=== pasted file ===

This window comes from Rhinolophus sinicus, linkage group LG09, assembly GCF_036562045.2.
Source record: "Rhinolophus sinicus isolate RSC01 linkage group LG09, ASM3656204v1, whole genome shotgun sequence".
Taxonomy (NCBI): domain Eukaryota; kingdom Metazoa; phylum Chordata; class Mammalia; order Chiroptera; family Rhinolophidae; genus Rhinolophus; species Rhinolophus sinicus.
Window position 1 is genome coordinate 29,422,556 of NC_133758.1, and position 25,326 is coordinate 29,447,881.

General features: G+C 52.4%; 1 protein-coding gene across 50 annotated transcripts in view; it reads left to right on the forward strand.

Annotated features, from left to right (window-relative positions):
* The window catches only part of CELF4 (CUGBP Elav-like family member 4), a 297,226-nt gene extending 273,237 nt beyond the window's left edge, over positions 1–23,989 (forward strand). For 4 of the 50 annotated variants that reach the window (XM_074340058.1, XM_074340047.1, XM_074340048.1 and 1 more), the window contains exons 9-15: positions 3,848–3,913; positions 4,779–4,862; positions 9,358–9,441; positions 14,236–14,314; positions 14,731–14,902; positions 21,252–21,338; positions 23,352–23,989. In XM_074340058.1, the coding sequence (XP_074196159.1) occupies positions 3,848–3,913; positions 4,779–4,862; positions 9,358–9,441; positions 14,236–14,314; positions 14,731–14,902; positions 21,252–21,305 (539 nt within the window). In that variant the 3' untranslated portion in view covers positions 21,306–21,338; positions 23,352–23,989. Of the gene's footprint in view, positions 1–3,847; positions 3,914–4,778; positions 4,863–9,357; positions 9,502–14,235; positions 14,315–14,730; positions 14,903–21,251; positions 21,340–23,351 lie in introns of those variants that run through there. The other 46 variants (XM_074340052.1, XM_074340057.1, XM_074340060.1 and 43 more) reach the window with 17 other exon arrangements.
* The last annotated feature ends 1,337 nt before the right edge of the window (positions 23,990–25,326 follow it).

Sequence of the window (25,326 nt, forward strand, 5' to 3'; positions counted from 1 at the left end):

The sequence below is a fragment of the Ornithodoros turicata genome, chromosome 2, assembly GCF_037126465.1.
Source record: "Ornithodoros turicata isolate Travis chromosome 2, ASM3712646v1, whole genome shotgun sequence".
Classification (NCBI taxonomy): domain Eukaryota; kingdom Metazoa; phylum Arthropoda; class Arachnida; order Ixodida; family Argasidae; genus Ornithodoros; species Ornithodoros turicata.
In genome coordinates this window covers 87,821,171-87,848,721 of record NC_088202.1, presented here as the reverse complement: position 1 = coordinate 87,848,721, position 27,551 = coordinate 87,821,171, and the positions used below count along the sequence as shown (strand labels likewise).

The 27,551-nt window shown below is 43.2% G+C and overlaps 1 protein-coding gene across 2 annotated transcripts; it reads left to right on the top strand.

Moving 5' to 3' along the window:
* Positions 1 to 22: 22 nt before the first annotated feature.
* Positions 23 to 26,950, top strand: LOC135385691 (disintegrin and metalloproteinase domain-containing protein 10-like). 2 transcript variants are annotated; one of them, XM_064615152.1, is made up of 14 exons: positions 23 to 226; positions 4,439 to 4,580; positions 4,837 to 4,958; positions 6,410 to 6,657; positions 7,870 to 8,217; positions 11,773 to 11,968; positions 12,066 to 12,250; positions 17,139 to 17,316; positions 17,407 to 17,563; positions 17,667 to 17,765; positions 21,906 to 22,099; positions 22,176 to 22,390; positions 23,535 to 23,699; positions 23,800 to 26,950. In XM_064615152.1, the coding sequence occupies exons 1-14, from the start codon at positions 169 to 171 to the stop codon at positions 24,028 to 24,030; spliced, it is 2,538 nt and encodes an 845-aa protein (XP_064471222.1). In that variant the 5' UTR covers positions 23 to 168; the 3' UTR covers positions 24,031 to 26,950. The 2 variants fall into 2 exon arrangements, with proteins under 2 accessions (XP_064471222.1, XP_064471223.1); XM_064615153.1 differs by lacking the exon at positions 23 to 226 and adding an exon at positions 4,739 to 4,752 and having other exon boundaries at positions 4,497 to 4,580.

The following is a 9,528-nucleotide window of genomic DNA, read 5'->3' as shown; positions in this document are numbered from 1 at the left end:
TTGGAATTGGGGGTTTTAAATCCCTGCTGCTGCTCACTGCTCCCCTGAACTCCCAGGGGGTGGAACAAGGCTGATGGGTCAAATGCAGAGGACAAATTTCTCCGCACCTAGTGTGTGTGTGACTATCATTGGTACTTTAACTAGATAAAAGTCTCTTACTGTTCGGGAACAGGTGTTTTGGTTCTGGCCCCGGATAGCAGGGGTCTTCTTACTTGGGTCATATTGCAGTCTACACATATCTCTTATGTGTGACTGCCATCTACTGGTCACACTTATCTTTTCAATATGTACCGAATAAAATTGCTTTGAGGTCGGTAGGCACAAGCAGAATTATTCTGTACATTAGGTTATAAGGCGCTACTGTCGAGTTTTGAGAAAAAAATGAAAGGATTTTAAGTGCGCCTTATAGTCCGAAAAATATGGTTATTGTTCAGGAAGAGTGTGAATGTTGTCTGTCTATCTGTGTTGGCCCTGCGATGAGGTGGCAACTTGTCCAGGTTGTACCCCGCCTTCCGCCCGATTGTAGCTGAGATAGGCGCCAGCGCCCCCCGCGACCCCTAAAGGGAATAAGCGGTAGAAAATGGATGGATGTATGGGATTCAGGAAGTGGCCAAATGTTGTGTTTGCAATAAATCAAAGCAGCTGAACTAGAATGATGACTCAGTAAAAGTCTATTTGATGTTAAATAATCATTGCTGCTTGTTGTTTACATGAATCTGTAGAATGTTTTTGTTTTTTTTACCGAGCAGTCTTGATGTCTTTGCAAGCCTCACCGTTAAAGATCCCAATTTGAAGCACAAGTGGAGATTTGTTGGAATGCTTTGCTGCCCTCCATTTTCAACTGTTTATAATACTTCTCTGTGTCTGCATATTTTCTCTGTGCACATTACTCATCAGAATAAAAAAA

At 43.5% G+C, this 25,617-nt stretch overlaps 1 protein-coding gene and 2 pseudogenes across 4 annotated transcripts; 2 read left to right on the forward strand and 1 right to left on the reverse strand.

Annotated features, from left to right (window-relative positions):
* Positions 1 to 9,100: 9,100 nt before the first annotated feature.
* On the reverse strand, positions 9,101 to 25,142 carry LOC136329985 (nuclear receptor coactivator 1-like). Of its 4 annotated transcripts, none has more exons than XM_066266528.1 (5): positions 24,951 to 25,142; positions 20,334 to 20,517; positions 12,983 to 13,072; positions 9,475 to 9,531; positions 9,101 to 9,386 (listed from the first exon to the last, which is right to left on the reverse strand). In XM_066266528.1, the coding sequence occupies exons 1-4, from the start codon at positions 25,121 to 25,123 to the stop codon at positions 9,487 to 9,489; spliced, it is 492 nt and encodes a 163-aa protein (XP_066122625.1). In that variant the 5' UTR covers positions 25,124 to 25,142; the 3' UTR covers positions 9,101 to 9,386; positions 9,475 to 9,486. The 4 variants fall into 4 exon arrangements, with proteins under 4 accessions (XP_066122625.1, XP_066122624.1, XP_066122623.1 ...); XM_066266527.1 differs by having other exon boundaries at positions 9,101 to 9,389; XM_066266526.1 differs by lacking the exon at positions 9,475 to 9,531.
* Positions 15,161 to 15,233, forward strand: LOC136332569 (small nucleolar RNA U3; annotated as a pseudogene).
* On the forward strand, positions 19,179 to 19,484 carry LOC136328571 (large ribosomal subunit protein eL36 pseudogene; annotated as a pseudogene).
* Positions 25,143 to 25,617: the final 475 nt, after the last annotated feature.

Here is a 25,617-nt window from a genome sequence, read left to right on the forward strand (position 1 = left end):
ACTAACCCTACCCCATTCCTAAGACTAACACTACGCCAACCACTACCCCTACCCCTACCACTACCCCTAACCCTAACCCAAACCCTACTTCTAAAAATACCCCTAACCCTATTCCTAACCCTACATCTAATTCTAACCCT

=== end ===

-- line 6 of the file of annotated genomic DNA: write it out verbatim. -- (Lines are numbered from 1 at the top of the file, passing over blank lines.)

Annotated features, from left to right (window-relative positions):